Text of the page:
Monday, November 23, 2009


I've been thinking a lot about privilege lately.

See, I'm a very privileged person.  Oh, I don't mean I'm wealthy or anything; far from it, but the simple fact is that I have advantages that many people simply do not have, unearned advantages that I was simply born with.  I'm a straight, white, naturally-thin male who was raised Christian and who, while not wealthy, has never been exactly poor.  There are doubtlessly many other privileges I have that I don't have space to list, or that I don't even know I have.  Because the thing about having privilege is that... well, it's hard to see, when you have it.

There are, of course, many things that can go wrong when one has privilege, especially when one can't see it.

Saturday, November 7, 2009


I had the best of intentions Thursday night, I really did.

I had the evening to myself, no chores or work that required my immediate attention, and I was going to make the best of it.  I was going to update this blog, or finally organize my backlog of photos, or revive my essentially-defunct photo website.  I was going to be productive, and not just spend another evening playing around on the internet.*  I really was.

But I got home from work and found a telescope on my porch.

Now, it wasn't precisely a surprise, since I had ordered it myself back in August and have been waiting for it anxiously ever since, just a little disappointed every day I came home and there was not a package on my porch.  It's a Galileoscope, developed as a cornerstone of the International Year of Astronomy (which, as I'm sure you already know, is/was 2009) and specifically designed to be a high-quality but affordable telescope, with an emphasis on education (discounts for bulk orders, classroom activities, etc.)  Assembly is purposefully required, both to save on cost and as a learning experience (while the assembly is pretty easy, the included directions are incredibly terrible.  The expanded directions online are highly recommended.)  It can be used in three different configurations: 25x, 50x, and 17x, the last of which closely mimics the view through Galileo's original telescope.

I've always wanted a telescope.  I could never quite justify the expense, though, and didn't want to settle for a piece of crap, so I never asked for one growing up, and never went out and got one myself.  But still... I've always wanted one.  And now, with the good reviews this has gotten from trusted sources, I was willing to shell out the thirty-some-odd bucks including shipping and treat myself for my birthday (as I said, it took a while to get here.)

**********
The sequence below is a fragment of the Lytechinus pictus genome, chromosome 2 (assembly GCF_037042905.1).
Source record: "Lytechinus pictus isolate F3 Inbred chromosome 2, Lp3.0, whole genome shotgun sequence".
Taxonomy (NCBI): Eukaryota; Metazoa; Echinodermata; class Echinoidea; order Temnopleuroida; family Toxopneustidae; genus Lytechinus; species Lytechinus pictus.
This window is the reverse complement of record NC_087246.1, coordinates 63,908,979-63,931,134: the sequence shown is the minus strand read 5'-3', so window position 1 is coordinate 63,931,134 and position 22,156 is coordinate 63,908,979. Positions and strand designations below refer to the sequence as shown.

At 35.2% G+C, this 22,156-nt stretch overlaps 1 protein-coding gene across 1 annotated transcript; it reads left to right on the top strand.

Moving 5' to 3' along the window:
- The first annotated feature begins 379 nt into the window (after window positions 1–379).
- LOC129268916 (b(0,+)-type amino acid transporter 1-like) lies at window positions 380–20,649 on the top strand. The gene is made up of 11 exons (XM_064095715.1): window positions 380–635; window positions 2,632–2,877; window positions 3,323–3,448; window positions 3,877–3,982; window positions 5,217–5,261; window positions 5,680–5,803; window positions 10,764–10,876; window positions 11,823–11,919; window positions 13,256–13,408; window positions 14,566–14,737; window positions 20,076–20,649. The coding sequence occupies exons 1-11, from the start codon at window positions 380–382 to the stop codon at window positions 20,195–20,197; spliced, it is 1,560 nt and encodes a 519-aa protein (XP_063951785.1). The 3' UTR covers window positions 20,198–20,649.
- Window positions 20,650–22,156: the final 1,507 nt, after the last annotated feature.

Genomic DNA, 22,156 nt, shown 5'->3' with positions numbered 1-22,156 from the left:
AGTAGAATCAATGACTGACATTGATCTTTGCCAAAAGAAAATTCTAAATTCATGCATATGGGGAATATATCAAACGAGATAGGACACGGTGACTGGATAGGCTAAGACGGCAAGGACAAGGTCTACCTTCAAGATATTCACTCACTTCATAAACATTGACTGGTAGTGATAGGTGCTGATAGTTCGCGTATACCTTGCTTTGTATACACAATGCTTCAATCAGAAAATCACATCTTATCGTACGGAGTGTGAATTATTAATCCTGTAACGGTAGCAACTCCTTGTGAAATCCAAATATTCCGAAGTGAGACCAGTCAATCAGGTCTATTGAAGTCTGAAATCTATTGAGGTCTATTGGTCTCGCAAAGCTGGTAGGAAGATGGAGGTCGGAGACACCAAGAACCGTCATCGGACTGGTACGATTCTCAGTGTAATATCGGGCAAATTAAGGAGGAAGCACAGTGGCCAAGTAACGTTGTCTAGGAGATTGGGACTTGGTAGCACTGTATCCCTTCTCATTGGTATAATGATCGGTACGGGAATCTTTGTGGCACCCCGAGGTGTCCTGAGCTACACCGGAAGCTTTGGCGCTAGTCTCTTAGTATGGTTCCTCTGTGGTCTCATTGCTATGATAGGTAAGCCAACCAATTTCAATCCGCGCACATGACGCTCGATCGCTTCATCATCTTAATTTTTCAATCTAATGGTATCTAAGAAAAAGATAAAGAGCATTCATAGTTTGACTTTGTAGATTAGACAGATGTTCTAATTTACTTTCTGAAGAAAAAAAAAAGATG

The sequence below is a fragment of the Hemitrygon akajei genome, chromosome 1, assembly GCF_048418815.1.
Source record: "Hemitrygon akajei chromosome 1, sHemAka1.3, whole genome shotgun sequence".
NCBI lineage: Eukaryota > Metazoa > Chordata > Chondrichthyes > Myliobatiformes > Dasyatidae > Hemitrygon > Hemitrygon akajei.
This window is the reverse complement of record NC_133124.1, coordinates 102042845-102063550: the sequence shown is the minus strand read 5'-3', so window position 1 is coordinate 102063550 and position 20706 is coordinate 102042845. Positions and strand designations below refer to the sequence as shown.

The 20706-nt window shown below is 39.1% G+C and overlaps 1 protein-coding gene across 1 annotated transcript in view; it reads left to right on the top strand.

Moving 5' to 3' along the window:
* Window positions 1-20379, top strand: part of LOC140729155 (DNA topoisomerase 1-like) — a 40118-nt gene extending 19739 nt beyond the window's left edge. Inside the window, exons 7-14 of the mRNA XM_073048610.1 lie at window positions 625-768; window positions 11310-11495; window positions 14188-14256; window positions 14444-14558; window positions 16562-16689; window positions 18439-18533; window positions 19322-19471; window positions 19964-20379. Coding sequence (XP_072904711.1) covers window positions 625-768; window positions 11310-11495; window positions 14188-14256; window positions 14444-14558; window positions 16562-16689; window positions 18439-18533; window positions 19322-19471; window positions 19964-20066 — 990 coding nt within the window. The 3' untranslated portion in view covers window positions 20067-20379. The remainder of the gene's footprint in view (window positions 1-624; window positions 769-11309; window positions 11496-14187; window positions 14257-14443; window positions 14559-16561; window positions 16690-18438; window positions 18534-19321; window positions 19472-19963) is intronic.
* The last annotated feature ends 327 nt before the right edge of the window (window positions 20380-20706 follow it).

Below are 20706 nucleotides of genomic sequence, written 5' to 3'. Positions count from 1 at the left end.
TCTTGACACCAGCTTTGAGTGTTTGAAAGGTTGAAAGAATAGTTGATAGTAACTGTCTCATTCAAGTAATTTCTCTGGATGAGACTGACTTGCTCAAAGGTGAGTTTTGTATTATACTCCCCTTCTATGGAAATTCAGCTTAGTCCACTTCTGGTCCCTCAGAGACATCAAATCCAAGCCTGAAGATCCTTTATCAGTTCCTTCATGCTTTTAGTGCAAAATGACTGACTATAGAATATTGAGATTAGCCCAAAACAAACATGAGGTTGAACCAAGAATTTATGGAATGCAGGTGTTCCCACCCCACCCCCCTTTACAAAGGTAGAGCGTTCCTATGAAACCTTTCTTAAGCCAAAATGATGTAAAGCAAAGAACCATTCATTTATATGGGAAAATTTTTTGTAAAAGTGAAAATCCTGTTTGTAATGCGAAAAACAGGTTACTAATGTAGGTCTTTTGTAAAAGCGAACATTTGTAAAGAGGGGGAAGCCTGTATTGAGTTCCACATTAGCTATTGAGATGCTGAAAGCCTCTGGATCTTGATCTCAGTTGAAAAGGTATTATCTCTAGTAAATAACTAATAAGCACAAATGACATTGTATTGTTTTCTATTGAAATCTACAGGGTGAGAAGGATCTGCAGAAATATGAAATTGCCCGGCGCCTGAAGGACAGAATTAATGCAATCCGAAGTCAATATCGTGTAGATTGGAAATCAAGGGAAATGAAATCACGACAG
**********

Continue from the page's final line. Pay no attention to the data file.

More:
So, instead of doing something artistically productive, I built myself a telescope (which took longer than it should have, because of the aforementioned terrible instructions) and within minutes was in my backyard, looking at Jupiter, Callisto, Io, and Ganymede, all clearly visible at 25x, even in the middle of light-polluted Baltimore.  Once Annie got home, we went up on the roof and looked at the waning gibbous moon and the Pleiades.  I can't wait to show her Jupiter and it's moons, which had set by that point, and Saturn, which doesn't rise until about 3 AM right now, and whatever else we can see in the glare of the city.

But, really, this post isn't about my shiny new toy.**  It's about why I was so excited, why I was out late in the cold on my front porch to see if I could find the Orion Nebula (I couldn't).  Astronomy was the first science that I remember really, truly loving, and it remains my favorite of the sciences.  I majored in physics, spent five years doing school programs on a variety of scientific topics including biology, paleontology chemistry, and currently -- exclusively and inexplicably -- do classroom programs on embryology, but it was the astronomy programs in my college's planetarium and in the portable Starlab during those five years that I think I liked best.

See, astronomy, in many ways, is a gateway science.  I can't tell you how many science people (researchers, educators, or simply dedicated geeks), regardless of their field, have told me about simply looking up at the stars when they were kids and wondering.  It sparked something in them, a humbling awareness, a questioning, a yearning of some sort, though obviously they didn't recognize it as such at the time.  They, and I, simply looked up and went "Wow."  Many of them went on to apply those same feelings to other areas, whether it's stem cell research, organic chemistry, nuclear physics or, yes, astronomy.